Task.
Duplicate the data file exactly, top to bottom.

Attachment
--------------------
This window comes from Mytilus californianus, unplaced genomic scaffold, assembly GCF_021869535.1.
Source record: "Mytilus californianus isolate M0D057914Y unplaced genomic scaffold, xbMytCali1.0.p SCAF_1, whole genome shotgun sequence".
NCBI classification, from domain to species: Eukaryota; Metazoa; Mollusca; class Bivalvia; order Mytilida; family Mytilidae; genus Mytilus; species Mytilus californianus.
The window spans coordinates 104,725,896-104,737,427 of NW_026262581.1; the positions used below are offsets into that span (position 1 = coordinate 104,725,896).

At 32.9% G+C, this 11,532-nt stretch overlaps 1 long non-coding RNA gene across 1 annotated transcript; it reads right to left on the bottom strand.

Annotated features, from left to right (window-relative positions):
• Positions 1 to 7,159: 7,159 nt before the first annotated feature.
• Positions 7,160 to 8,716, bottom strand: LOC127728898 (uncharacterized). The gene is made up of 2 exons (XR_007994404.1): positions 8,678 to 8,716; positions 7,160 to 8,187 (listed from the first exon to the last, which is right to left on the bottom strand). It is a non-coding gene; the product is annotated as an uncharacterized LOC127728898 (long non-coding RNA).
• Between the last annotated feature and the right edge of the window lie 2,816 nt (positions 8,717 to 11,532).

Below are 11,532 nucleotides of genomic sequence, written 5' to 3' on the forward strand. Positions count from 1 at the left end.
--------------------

This window comes from Mytilus californianus, unplaced genomic scaffold, assembly GCF_021869535.1.
Source record: "Mytilus californianus isolate M0D057914Y unplaced genomic scaffold, xbMytCali1.0.p SCAF_1, whole genome shotgun sequence".
NCBI classification, from domain to species: Eukaryota; Metazoa; Mollusca; class Bivalvia; order Mytilida; family Mytilidae; genus Mytilus; species Mytilus californianus.
The window spans coordinates 104,725,896-104,737,427 of NW_026262581.1; the positions used below are offsets into that span (position 1 = coordinate 104,725,896).

At 32.9% G+C, this 11,532-nt stretch overlaps 1 long non-coding RNA gene across 1 annotated transcript; it reads right to left on the bottom strand.

Annotated features, from left to right (window-relative positions):
• Positions 1 to 7,159: 7,159 nt before the first annotated feature.
• Positions 7,160 to 8,716, bottom strand: LOC127728898 (uncharacterized). The gene is made up of 2 exons (XR_007994404.1): positions 8,678 to 8,716; positions 7,160 to 8,187 (listed from the first exon to the last, which is right to left on the bottom strand). It is a non-coding gene; the product is annotated as an uncharacterized LOC127728898 (long non-coding RNA).
• Between the last annotated feature and the right edge of the window lie 2,816 nt (positions 8,717 to 11,532).

Below are 11,532 nucleotides of genomic sequence, written 5' to 3' on the forward strand. Positions count from 1 at the left end.